There seems to be a lot of gay Christian men and women on the net who are talking about reconciling their faith with their homosexuality. Until sometime last year I was both homophobic and gay, and I would have thought that the idea of reconciling faith with homosexuality was inherently heretical. Doesn’t the Bible clearly say that homosexuals would not inherit the Kingdom of heaven? So how can two mutually exclusive states be reconciled?

My journey over the last twelve months has taken me many places emotionally and mentally. I listen to both Focus on the Family and the GCN radio. I subscribe to conservative Catholic newspapers and read Sojourners online. I read Brian McLaren and Peter Kreeft. I am enamoured with the theology of James Alison and challenged by the writings of Richard B. Hays. There are so many divergent views out there, I wonder how some of these people of God have come to hold rigidly to the positions they hold to.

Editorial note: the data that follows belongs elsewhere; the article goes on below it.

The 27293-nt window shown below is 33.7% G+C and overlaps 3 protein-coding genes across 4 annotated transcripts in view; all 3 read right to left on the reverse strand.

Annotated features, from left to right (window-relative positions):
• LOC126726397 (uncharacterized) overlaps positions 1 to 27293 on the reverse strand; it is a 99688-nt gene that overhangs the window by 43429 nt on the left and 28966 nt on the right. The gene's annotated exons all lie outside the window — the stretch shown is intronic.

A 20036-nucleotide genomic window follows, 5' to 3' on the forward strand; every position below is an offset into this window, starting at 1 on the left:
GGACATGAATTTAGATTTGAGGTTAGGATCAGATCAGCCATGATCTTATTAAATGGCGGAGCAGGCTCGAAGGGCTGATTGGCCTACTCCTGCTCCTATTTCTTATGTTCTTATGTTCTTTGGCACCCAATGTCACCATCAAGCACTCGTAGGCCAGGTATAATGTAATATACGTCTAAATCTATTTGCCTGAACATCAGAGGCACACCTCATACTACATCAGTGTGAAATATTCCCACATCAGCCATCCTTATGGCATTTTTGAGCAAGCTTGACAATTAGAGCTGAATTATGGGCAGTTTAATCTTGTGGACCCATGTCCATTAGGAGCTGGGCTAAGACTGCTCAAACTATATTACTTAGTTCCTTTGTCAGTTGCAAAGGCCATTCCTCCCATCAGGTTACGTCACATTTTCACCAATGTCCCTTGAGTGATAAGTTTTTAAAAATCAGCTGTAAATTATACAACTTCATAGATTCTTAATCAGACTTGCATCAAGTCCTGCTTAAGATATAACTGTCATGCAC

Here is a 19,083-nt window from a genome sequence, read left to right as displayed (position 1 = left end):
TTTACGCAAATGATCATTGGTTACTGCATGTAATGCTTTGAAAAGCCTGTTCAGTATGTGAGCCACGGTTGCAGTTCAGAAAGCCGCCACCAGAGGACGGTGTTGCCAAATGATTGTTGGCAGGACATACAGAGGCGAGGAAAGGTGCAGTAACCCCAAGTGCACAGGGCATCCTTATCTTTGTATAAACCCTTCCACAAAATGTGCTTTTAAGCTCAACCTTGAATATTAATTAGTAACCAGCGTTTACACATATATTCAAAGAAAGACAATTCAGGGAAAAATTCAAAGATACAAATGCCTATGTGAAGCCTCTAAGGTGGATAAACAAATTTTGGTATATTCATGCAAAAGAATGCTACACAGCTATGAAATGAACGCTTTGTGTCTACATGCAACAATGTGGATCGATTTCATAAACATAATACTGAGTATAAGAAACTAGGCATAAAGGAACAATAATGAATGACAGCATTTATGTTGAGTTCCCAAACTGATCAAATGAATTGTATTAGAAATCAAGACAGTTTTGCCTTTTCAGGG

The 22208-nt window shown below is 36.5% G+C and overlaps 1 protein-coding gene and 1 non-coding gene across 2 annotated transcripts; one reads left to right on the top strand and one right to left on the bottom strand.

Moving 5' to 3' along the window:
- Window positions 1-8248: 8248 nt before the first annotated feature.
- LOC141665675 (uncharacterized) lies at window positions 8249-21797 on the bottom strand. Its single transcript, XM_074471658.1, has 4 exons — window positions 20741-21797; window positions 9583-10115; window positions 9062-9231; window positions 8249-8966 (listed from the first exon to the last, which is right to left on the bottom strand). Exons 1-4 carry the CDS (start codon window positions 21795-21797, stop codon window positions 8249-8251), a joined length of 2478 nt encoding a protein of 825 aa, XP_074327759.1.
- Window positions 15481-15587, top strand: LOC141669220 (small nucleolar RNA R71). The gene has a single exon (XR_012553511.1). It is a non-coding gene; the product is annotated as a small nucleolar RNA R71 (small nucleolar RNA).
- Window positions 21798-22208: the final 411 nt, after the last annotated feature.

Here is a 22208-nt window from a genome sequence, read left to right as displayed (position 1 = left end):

But I digress. Reconciliation of faith and homosexuality… every homosexual Christian has to at some point seek to explain and understand their experience of sexuality in the context of their faith, and to understand their faith as it speaks to their sexuality. Some of us seem to be content with settle for believing that God sees homosexuality as an abomination, and hence we attempt to find peace by living our faith and denying our homosexuality. We find and accept spurious psychological and societal explanations for our same-sex attractions, and adhere to lofty theological arguments about sexuality based on the creations myths found in Genesis. Others of us find this process extremely tedious, unproductive, and ultimately untenable. We are forced to adjust our beliefs about the Bible, about God, and about ourselves. As with any other person, we cannot tolerate a faith that does not have room for us. Reconciliation. It’s a word that describes for me where I am in this journey of life. I am not content, yet, with either of these approaches to reconciling my faith with my sexuality. Indeed, to say I am discontent would be a gross understatement. It is more like finding myself in a storm. A perfect storm. And Jesus is asleep in my boat.